Mark J. Brewin, Jr.’s ‘Scrap Iron’

by DEAN JULIUS

Scrap Iron
by Mark J. Brewin, Jr.
University of Utah, $12.95 paperback, 92 pp.

Mark Jay Brewin Jr.’s debut collection, Scrap Iron, travels to the imperfect memory of the past and calls back a resoundingly: “Some things don’t grow back. Some things you don’t lose a feeling for.” Moving from the farmland of rural south Jersey to the islands of New Zealand and Ireland, Brewin’s poems map the jagged landscape of conflicting experience, tethering between the limits of self-odyssey and the desire to reattach to the ground in which our roots first sprung—home. These poems are haunting, at times elegiac, and unquestionably honest about human experience. But, what I love most about Brewin’s prize winning collection (2012 Agha Shahid Ali Prize in Poetry) is its unflinching preoccupation to tell the story, stories as closely represented by human recollection as possible, however true or untrue they may be.

But, these poems are more than just a map from home to self-invention. They investigate the endless complexities of familial relationships and the relationships we develop with our places of origin. In “On Thunderstorms”, the speaker finds himself caught between nostalgia for his family, and the convoluted relationships he now has with them in the present. He writes:

so you remember the times your family hurt each other . . . the way the house rang with your parents—your father drunk and pacing the back deck, yelling at your mother that you are his favorite child because you were named after him, and how she said nothing, only cried; your brother sobbing on your first semester holiday home, pleading with you to never come back because, when you did, no one paid any attention to him. And this is how sound tail the blinding, momentary dissection of the sky. How frightening it rings after the real danger.

This turning back toward the storm is what Brewin does so well throughout this collection. He shows us the gravity of recollection, how even the minutia of our family histories can flash back into our minds. And memories, like thunder, are most frightening after the threat is gone, once they are embedded into our conscience.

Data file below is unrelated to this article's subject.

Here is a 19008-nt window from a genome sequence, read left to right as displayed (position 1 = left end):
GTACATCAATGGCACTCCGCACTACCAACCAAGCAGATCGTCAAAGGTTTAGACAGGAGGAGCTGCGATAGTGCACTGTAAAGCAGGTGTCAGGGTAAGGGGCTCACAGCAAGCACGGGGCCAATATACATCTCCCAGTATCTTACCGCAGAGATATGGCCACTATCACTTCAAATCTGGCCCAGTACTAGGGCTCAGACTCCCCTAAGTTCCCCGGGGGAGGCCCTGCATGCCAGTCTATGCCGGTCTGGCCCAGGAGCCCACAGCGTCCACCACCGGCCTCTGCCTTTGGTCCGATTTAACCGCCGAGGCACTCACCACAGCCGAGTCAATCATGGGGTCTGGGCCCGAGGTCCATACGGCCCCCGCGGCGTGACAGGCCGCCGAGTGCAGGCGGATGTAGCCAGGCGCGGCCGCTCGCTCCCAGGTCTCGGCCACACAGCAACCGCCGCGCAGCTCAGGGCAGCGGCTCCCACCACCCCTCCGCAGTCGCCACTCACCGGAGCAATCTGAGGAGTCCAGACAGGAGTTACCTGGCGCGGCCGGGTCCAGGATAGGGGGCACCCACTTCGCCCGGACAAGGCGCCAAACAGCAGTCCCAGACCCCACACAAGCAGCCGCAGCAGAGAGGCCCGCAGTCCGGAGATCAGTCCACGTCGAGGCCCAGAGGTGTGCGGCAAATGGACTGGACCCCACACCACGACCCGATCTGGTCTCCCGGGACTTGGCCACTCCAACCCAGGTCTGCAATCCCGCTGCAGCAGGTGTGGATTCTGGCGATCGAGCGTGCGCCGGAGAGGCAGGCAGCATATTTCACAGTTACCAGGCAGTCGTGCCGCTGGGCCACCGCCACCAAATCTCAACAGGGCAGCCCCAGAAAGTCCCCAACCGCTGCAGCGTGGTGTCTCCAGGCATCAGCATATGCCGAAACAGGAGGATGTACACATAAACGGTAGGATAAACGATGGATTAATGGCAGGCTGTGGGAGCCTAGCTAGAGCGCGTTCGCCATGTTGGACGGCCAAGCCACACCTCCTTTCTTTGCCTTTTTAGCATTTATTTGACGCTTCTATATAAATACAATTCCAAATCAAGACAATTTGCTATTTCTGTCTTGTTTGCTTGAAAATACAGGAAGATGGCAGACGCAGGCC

It’s difficult, though, to inhabit the world of memory without deviating, however far, from the truth. Christian Wiman in his essay, “The Limit”, argues that “to cast an experience into words is in some way to lose the reality of the experience itself, to sacrifice the fact of it to whatever imaginative pattern one’s wound requires.” And, Brewin is nothing if not aware of the flawed nature of remembrance. In “Hounds”, the poet struggles to remember what Steve Pait mumbles to his abused dog, Cassie, after he beats her.

I will never know. Much of my life I have been a witness to things I cannot understand or can only half remember how it was, can only remember the character of the story, not how it ended.

We see, here and throughout the collection, the poet struggling with the fallibility of memories. That, in truth, we will never know the answers, but we can find solace in the scraps. Those tiny bits “good for one last thing: the mystical” as Brewin says in “Burning Down the Camper.”

But, what’s most compelling about Brewin’s collection is his willingness to buy stock in the invented story. That, in remembering, our closest approximations to the truth become lies, but in these untruths we find hope and assurance. Brewin highlights this logic quite beautifully early on in the collection in “Midnight Shift.”

A preacher was on channel five, waving a green handkerchief with gold trim. He promised the swatches of material cured arthritis and sickness, healed wounds and brought money to a broken home . . . If I had enough cord to walk the telephone receiver over and stand beside the screen . . . I’d like to think I would have dialed the number to have the holy man pray for my father’s machine-crushed hands, his missing fingers.

This prose poem (if we can call it that), fully devotes itself to the idea that we can, and often do, allow ourselves to buy into the most improbable of stories. But, in reliving them, we are often blessed with the gift we never expected to find—healing. And, as Brewin says in “A Bridge is like a Tongue”, “living is reason enough / for story telling”, and Scrap Iron does exactly that: it shows us how to relive the story. And if living is reason enough for storytelling, then Brewin has taught us all a valuable lesson here: how to live.

DEAN JULIUS is a second year MFA student at the University of North Carolina at Greensboro and poetry editor of The Greensboro Review. He received his BA in English from the University of Mississippi and a Masters of Education in English from Delta State University. His poetry and other work has appeared or is forthcoming in Crab Orchard Review, storySouth, Confidante, and Gently Read Literature.